Review: Prey by Micheal Crichton

preyOverview:

From the back cover:

In the Nevada desert, an experiment has gone horribly wrong. A cloud of nanoparticles–micro-robots–has escaped from the laboratory. This cloud is self-sustaining and self-reproducing. It is intelligent and learns from experience. For all practical purposes, it is alive.
It has been programmed as a predator. It is evolving swiftly, becoming more deadly with each passing hour.
Every attempt to destroy it has failed.
And we are the prey.

So just how interesting can a book about clouds of little robots that kill people be? Very interesting, actually.

Review:

Prey‘s story is told in first person through the eyes of Jack Forman, a man who has recently been terminated from his job and now forced to be a stay-at-home dad with his 3 kids until he finds a new one while his wife works a very prestigious position at a company called Xymos Technology.

His wife, Julia, has recently been acting very, very strange. He talks a lot of the past, how she was always happy, extremely gorgeous, and in love with him. Now she lies about where she is, stays out late sometimes not even coming home at all, yells and screams at her kids, in one instance even smacking her infant child for crying too loudly, and acts overall hateful and resentful towards Jack. He thinks it’s an affair, but he soon finds out that an affair would be nice compared to what is really happening.

Jack eventually gets one lucky break. He is offered a job at Xymos as a consultant, sent in to fix some code errors in a program that he had originally written himself called PredPrey, a module of artificial intelligent based on, you guessed it, predator relationships with their prey. But it turns out there is something far bigger going on than he was ever told.

A cloud of nanoparticles was accidentally released into the desert and is reproducing, thinking, and evolving on its own at an alarming rate. Now it’s Jack’s problem. How can he deal with a seemingly invincible killing machine while he’s constantly wondering about Julia? Who has to die before the truth is revealed? Is he fighting to survive just to live a sad life without his true love by his side? Don’t ask me, read the book!

Crichton did a fantastic job of really putting the reader in Jack’s shoes when reading this novel. When Julia comes home acting weird and Jack feels heart-broken, so do you. When Jack’s infant daughter breaks out in a weird, possibly deadly rash, you feel as strained and worried as he does. When one of the characters turns on you, revealing their true self, you feel just as betrayed as Jack.

The characters in the book are all portrayed extremely well and come to life in amazing ways. You’ll form seemingly real bonds with most of them and won’t be able to help but feel a little depressed when one of them falls victim to their technologically advanced predator. The only problem is Crichton’s need to keep going, even when someone dies, without letting the other characters in the book mourn the loss of a good friend. This is understandable since when one person dies that usually means the others are running for their lives.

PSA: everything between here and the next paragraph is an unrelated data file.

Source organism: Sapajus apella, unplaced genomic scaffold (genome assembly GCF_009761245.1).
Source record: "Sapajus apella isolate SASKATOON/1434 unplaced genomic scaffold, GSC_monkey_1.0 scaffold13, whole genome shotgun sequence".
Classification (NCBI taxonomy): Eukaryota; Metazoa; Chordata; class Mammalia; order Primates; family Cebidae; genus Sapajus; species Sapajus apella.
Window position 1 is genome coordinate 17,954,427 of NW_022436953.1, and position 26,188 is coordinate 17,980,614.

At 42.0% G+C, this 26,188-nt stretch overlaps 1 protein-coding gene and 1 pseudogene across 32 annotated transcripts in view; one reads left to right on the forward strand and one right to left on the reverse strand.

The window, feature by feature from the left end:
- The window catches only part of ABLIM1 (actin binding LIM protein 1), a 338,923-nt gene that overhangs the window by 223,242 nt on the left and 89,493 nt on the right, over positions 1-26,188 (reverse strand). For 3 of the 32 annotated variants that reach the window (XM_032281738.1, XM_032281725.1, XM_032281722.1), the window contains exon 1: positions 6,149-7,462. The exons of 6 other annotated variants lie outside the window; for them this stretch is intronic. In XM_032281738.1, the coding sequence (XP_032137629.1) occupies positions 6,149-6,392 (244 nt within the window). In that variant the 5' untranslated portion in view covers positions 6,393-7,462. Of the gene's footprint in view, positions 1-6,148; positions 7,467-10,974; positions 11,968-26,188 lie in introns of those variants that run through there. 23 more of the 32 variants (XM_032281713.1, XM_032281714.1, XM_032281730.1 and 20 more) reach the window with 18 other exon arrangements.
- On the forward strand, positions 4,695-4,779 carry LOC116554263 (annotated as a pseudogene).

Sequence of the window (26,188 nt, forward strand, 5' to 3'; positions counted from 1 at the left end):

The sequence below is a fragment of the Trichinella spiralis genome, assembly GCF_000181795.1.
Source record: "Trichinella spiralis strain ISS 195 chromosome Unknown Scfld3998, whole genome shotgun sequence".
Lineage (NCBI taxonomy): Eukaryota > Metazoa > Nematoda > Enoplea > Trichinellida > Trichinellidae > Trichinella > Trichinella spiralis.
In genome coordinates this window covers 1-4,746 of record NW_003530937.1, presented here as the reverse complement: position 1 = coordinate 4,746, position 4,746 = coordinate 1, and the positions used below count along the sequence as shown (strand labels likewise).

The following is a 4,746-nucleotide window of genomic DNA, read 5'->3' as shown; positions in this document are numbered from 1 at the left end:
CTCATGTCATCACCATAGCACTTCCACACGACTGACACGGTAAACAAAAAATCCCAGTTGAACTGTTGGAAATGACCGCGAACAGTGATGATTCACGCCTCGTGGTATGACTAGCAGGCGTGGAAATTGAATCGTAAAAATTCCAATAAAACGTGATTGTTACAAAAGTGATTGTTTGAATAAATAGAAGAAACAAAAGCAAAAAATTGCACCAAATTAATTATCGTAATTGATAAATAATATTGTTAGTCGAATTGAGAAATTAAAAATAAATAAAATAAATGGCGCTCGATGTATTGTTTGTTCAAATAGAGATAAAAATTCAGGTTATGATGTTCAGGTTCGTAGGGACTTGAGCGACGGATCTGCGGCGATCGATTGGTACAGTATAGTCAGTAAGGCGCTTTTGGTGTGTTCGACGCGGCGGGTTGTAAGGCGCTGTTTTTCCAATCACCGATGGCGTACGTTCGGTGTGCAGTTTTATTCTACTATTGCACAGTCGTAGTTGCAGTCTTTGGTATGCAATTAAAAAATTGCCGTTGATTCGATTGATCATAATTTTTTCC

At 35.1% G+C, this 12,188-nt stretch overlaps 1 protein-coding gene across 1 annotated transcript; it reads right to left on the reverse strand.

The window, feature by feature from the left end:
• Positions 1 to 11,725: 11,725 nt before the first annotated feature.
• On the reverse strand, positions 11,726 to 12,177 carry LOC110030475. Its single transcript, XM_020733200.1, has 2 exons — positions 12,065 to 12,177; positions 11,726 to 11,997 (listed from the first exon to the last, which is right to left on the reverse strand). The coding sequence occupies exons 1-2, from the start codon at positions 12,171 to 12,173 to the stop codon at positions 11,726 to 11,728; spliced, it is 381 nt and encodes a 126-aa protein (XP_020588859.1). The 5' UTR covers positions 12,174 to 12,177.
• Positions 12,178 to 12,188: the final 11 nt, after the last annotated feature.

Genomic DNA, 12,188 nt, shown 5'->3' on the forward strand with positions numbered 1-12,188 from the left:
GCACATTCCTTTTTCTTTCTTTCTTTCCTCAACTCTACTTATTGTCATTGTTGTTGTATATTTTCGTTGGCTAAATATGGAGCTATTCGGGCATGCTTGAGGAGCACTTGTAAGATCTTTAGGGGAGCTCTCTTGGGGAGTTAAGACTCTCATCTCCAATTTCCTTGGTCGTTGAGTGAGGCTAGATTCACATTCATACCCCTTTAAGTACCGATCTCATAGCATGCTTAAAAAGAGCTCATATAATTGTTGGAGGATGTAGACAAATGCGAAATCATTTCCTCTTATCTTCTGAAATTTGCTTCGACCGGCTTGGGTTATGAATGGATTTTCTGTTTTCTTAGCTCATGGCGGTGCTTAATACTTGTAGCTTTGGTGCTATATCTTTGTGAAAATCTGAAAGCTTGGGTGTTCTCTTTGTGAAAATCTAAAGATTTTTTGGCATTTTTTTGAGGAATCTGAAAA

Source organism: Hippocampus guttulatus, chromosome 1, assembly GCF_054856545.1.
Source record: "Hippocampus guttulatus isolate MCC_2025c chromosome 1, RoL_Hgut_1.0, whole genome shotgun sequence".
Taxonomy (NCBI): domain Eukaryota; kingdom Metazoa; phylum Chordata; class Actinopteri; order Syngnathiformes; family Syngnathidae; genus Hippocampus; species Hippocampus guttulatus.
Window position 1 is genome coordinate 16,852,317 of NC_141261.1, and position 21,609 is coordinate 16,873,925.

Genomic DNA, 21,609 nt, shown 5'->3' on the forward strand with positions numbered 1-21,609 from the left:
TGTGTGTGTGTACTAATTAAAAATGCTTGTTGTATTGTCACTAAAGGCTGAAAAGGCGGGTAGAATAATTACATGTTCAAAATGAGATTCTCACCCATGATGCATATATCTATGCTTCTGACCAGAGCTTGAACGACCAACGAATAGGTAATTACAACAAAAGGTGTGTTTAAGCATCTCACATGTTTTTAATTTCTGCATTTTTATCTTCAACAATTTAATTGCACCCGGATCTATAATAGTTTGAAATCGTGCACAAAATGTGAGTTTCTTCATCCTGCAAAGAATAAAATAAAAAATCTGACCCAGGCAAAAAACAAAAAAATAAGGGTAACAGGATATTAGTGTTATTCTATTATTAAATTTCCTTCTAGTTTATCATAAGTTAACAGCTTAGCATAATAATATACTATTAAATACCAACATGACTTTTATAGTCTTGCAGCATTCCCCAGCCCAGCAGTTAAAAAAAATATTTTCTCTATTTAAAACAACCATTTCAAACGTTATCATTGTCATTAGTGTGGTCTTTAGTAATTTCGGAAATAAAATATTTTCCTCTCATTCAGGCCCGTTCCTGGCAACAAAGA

There was one death in particular which I found particularly heart-breaking. Charlie, a loud obnoxious man who loves belching, farting, and just plain pissing everyone off, dies in a manner that finally reveals several key points to the story. But he was the character I bonded with the most since I also love belching, farthing, and pissing people off as well. I really wish there was more down time when key characters die, but the fact that there isn’t just makes the story feel that much more real and intense.

The only real problem I had with the book that upset me deeply was the fact that it ended. Some people complain about Crichton’s close attention to detail and dislike his style of describing everything in depth. I don’t feel it at all. I see how it could be there for some people, but in my opinion Crichton’s ability to write just about anything and make it suspenseful helps to keep the flow of things going. And if he stops to explain something then it’s usually pretty important to the main plot anyway.

Final Words:

Prey is one of the best books I’ve ever read, ranking right up their with Ken Follet’s World Without End, a book which helped shape my life into what it is today, no joke. I’ll review that soon, but for now I want you to go out and find a copy of what is one of the greatest technothrillers ever written, sit down on the poop pot with an Angry Whopper and enjoy yourself some suspenseful storytelling. Just try not to drop the Whopper in the toilet.

Pros

  • Amazing plot
  • Keeps you on the edge of you seat
  • Characters all seem very real
  • You feel like Jack Forman
  • Nanotechnology is actually pretty interesting… and scary!

Cons

  • Some people don’t like Crichton’s close attention to detail
  • No time to mourn the deaths of characters you’ve bonded with as everything is happening too fast to keep suspense as high as possible.

Score:

Overall: 8.8/10 (Great)

Story: 9.0/10 (Nanobots have never been this interesting… or horrifying)
Characters: 9.0/10 (You’ll grow attached to just about every single one and miss them when they are gone)
Entertainment Value: 8.5/10 (If the book grips you like it did me, it’ll keep your attention from start to finish)

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5 thoughts on “Review: Prey by Micheal Crichton


  1. They don’t eat, per se. They kill by swarming into peoples noses, mouths, and ears and break through the membrane around the brain.

    It’s awesome.


  2. Sounds like a great book. I’ll definitely have to check out a copy from the library. I’ve only read one of Crichton’s book, probably one of the better know: Jurassic Park, and I loved it. Great review too.

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